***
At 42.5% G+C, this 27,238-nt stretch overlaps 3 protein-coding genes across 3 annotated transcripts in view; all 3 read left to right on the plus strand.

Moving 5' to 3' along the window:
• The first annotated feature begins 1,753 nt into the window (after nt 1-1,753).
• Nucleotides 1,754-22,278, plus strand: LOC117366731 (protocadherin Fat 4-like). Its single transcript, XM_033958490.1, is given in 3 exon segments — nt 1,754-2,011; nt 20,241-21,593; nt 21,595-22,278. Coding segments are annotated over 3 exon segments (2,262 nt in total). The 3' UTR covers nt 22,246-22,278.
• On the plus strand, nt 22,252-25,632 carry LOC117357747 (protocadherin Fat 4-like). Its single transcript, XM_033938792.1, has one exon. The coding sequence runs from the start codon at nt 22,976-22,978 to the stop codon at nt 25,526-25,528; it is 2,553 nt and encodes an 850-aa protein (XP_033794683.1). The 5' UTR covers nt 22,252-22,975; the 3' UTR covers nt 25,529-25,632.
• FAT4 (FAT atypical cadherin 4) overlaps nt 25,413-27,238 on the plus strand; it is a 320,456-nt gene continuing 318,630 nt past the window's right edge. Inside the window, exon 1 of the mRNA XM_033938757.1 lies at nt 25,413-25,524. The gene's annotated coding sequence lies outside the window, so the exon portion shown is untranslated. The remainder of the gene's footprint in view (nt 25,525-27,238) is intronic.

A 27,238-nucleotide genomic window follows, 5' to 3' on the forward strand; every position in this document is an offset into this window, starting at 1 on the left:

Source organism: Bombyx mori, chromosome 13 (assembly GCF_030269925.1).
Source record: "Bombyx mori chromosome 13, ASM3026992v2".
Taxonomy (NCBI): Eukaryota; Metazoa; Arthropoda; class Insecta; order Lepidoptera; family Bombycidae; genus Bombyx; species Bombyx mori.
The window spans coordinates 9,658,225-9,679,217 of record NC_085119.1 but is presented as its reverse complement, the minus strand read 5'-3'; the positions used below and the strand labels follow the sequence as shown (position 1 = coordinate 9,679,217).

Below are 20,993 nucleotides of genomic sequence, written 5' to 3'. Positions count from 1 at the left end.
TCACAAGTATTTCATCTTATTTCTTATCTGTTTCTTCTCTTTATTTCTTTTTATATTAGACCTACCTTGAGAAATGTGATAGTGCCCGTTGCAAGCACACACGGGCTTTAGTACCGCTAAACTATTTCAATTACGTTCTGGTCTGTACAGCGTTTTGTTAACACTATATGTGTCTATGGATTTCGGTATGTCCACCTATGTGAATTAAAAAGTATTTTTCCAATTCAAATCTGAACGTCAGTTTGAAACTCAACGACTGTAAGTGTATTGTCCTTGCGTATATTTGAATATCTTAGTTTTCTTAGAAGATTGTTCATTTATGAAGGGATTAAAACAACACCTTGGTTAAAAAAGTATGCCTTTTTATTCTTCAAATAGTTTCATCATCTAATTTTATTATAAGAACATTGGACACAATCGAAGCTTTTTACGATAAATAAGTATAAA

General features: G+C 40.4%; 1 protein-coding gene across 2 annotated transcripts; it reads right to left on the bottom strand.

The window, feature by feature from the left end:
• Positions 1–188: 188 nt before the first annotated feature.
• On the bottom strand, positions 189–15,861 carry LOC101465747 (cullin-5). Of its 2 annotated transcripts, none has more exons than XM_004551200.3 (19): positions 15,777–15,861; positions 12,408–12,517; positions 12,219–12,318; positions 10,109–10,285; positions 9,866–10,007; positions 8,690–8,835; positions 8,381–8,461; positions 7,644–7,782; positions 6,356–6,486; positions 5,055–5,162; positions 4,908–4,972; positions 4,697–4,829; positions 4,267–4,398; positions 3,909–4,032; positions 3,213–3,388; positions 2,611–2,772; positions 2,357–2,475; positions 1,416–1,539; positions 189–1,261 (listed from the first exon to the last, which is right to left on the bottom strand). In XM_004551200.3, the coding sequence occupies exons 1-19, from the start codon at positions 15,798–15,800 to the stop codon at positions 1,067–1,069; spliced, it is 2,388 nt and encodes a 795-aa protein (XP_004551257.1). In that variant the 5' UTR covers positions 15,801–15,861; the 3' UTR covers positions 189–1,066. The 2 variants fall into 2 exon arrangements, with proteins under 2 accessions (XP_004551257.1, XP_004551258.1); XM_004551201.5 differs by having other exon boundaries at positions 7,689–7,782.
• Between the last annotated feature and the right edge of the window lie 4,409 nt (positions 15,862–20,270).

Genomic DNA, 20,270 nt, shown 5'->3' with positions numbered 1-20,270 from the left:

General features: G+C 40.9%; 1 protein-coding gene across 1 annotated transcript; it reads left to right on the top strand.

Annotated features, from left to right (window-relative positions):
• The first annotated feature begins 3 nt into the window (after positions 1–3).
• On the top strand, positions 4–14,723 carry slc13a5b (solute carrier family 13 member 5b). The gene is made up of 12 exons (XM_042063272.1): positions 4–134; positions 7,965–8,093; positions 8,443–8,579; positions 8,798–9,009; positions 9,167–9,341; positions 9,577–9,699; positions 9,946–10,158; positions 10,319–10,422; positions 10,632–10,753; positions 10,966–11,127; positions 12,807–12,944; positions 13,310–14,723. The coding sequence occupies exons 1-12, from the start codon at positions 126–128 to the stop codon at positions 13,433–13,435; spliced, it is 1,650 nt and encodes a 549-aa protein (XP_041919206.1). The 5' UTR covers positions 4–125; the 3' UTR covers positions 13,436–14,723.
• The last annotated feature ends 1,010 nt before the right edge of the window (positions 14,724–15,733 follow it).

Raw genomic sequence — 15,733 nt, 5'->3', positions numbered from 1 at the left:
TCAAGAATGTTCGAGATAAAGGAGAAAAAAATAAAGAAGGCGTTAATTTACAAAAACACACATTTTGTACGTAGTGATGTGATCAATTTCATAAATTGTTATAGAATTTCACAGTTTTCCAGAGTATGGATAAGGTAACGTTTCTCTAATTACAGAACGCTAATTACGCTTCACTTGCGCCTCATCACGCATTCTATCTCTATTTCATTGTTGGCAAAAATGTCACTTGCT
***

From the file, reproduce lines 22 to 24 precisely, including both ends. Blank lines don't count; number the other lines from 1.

• The first annotated feature begins 3 nt into the window (after positions 1–3).
• On the top strand, positions 4–14,723 carry slc13a5b (solute carrier family 13 member 5b). The gene is made up of 12 exons (XM_042063272.1): positions 4–134; positions 7,965–8,093; positions 8,443–8,579; positions 8,798–9,009; positions 9,167–9,341; positions 9,577–9,699; positions 9,946–10,158; positions 10,319–10,422; positions 10,632–10,753; positions 10,966–11,127; positions 12,807–12,944; positions 13,310–14,723. The coding sequence occupies exons 1-12, from the start codon at positions 126–128 to the stop codon at positions 13,433–13,435; spliced, it is 1,650 nt and encodes a 549-aa protein (XP_041919206.1). The 5' UTR covers positions 4–125; the 3' UTR covers positions 13,436–14,723.
• The last annotated feature ends 1,010 nt before the right edge of the window (positions 14,724–15,733 follow it).